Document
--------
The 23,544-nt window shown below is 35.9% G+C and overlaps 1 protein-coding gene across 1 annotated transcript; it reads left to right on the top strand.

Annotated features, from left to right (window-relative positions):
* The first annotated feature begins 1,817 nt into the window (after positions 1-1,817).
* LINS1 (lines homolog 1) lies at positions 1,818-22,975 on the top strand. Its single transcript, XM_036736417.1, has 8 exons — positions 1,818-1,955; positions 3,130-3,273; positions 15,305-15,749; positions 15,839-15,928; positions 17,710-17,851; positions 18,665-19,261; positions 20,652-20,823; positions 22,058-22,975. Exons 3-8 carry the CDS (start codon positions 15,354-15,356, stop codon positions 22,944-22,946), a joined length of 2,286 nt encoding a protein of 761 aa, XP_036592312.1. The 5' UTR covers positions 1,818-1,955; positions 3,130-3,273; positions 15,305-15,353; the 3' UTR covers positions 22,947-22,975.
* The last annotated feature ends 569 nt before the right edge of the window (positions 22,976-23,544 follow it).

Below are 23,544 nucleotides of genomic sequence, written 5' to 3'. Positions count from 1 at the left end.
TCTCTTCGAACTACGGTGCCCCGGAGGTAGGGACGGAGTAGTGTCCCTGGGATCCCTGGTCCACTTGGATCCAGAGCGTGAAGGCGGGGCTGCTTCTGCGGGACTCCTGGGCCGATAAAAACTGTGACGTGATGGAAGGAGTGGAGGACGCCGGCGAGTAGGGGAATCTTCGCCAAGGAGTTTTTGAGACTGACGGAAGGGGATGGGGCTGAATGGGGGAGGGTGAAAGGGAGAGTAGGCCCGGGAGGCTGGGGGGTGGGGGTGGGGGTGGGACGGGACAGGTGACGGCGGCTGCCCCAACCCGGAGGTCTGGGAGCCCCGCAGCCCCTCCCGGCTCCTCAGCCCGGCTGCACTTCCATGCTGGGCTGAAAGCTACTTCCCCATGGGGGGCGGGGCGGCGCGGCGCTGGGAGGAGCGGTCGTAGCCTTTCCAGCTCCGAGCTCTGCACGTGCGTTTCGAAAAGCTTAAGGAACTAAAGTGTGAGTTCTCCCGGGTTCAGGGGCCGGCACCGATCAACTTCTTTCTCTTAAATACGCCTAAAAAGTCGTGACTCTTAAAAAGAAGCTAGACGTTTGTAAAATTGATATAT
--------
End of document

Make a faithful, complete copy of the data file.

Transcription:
The 23,544-nt window shown below is 35.9% G+C and overlaps 1 protein-coding gene across 1 annotated transcript; it reads left to right on the top strand.

Annotated features, from left to right (window-relative positions):
* The first annotated feature begins 1,817 nt into the window (after positions 1-1,817).
* LINS1 (lines homolog 1) lies at positions 1,818-22,975 on the top strand. Its single transcript, XM_036736417.1, has 8 exons — positions 1,818-1,955; positions 3,130-3,273; positions 15,305-15,749; positions 15,839-15,928; positions 17,710-17,851; positions 18,665-19,261; positions 20,652-20,823; positions 22,058-22,975. Exons 3-8 carry the CDS (start codon positions 15,354-15,356, stop codon positions 22,944-22,946), a joined length of 2,286 nt encoding a protein of 761 aa, XP_036592312.1. The 5' UTR covers positions 1,818-1,955; positions 3,130-3,273; positions 15,305-15,353; the 3' UTR covers positions 22,947-22,975.
* The last annotated feature ends 569 nt before the right edge of the window (positions 22,976-23,544 follow it).

Below are 23,544 nucleotides of genomic sequence, written 5' to 3'. Positions count from 1 at the left end.
TCTCTTCGAACTACGGTGCCCCGGAGGTAGGGACGGAGTAGTGTCCCTGGGATCCCTGGTCCACTTGGATCCAGAGCGTGAAGGCGGGGCTGCTTCTGCGGGACTCCTGGGCCGATAAAAACTGTGACGTGATGGAAGGAGTGGAGGACGCCGGCGAGTAGGGGAATCTTCGCCAAGGAGTTTTTGAGACTGACGGAAGGGGATGGGGCTGAATGGGGGAGGGTGAAAGGGAGAGTAGGCCCGGGAGGCTGGGGGGTGGGGGTGGGGGTGGGACGGGACAGGTGACGGCGGCTGCCCCAACCCGGAGGTCTGGGAGCCCCGCAGCCCCTCCCGGCTCCTCAGCCCGGCTGCACTTCCATGCTGGGCTGAAAGCTACTTCCCCATGGGGGGCGGGGCGGCGCGGCGCTGGGAGGAGCGGTCGTAGCCTTTCCAGCTCCGAGCTCTGCACGTGCGTTTCGAAAAGCTTAAGGAACTAAAGTGTGAGTTCTCCCGGGTTCAGGGGCCGGCACCGATCAACTTCTTTCTCTTAAATACGCCTAAAAAGTCGTGACTCTTAAAAAGAAGCTAGACGTTTGTAAAATTGATATAT